Kim Hicks of Corydon has enhanced her farm management skills. Joe Greig of Estherville believes Iowa has a new competitive advantage to feed cattle. What do they have in common? Both use resources from Iowa State University Extension.
It takes an agile organization to work with both the underserved and those who can benefit from new and emerging industries. ISU Extension does that, getting research-based information from Iowa State out to Iowans so they can assess their resources and capture opportunities.
Kim Hicks could keep two trucks going and run a combine, but until last winter, she didn’t know how to contribute more to the farm operation she shares with her husband. Since taking the Annie’s Project training through ISU Extension, Hicks feels she now has the resources to contribute ideas about many aspects of farming.
“Annie’s Project made me eager to learn more. We touched on so many topics and now I know where to go to find more information locally and on the many Iowa State Web sites,” Hicks said. Her classmates were a diverse lot in age and occupation. Some were not engaged in farming; some were involved in livestock operations, while others, like her, were in grain operations. About one-third of the Iowa women who have completed the program are single. After the program, they often comment that they didn’t know other women had the same problems they had.
Annie’s Project is dedicated to strengthening women’s roles in agriculture. The six sessions, each three hours long, focus on problem solving, record keeping and decision-making skills.
Joe Greig of Estherville feeds up to 3,000 head of cattle. He uses byproducts (also called co-products) from ethanol plants to reduce feed costs and improve the profitability of his livestock operation. Greig has become part of Iowa’s emerging bioeconomy.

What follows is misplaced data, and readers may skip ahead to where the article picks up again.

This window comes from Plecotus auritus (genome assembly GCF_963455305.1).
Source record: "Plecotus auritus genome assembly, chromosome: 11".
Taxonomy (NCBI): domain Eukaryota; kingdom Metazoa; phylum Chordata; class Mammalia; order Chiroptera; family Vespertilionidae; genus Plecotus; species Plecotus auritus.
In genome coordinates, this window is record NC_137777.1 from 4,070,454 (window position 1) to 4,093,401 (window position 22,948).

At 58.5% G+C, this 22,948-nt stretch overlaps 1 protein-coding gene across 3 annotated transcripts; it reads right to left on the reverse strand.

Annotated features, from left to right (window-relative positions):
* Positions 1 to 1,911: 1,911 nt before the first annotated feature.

The bioeconomy is an economy in which the basic building blocks for industry and the raw materials for energy are derived from plant or crop-based, and therefore renewable, sources.
Research on ration formulas and economic analyses from ISU Extension’s Iowa Beef Center gives Greig’s operation a competitive advantage. Distillers grains (a byproduct of the grain fermentation process from ethanol plants) are rapidly increasing in local availability.
“Extension and Iowa State have been leaders in doing research, in showing how co-products fit into cattle feeding, researching ration analysis and applying economic principles to show Iowa cattle feeders how to be more profitable. It’s a real team effort of researchers and extension staff. I do believe Iowa now has a competitive advantage in cattle feeding, and we should expand our operations. I plan to expand mine, ” Greig said.
Iowa State research and outreach contributes to economic development, bringing more jobs and business expansions to Iowa, as well as increasing the financial wealth and quality of life for Iowans.